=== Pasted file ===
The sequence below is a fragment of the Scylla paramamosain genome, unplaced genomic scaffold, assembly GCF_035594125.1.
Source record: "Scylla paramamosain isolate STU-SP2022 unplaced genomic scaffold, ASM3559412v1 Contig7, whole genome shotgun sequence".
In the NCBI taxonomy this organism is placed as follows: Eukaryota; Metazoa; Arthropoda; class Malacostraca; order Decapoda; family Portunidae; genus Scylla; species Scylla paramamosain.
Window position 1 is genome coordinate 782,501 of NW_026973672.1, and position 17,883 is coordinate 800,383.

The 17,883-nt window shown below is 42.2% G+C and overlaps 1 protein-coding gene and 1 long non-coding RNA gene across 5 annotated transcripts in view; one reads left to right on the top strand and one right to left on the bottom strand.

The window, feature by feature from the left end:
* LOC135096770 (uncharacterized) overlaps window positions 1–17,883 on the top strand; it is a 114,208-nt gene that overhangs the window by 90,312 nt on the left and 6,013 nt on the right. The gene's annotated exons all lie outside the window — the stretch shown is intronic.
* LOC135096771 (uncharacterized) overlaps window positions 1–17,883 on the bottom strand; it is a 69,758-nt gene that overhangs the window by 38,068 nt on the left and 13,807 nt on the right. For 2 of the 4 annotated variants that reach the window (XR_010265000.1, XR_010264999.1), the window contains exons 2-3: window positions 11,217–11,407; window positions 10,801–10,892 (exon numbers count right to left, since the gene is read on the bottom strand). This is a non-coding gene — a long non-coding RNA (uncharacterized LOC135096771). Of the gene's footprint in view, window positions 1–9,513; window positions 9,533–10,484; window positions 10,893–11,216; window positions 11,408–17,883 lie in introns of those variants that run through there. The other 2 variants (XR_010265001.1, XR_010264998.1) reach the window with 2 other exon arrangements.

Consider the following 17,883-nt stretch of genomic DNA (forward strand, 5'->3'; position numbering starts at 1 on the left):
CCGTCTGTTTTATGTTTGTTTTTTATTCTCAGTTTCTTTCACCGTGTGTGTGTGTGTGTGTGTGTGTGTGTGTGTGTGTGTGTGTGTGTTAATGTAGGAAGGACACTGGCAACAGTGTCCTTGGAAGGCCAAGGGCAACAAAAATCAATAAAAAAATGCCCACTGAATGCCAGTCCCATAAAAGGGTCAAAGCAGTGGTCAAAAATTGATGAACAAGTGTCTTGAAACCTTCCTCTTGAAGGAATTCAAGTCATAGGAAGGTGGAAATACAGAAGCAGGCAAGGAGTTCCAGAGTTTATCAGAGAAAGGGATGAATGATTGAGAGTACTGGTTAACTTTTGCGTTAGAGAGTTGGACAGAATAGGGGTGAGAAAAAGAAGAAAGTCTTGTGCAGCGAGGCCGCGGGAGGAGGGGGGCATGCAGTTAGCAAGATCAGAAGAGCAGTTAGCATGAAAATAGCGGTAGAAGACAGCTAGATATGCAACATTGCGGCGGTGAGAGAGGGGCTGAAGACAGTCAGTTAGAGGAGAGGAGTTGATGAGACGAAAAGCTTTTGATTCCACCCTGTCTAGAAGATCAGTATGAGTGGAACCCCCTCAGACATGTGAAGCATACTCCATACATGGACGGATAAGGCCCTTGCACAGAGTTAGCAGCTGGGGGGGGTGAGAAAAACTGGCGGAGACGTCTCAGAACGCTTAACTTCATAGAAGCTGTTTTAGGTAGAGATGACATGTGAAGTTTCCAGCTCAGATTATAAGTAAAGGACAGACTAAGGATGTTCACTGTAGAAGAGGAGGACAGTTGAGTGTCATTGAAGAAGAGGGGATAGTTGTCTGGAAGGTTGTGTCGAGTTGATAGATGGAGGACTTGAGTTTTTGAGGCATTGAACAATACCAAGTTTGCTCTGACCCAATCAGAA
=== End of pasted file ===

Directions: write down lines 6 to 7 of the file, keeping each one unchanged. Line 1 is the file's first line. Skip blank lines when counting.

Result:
The window, feature by feature from the left end:
* LOC135096770 (uncharacterized) overlaps window positions 1–17,883 on the top strand; it is a 114,208-nt gene that overhangs the window by 90,312 nt on the left and 6,013 nt on the right. The gene's annotated exons all lie outside the window — the stretch shown is intronic.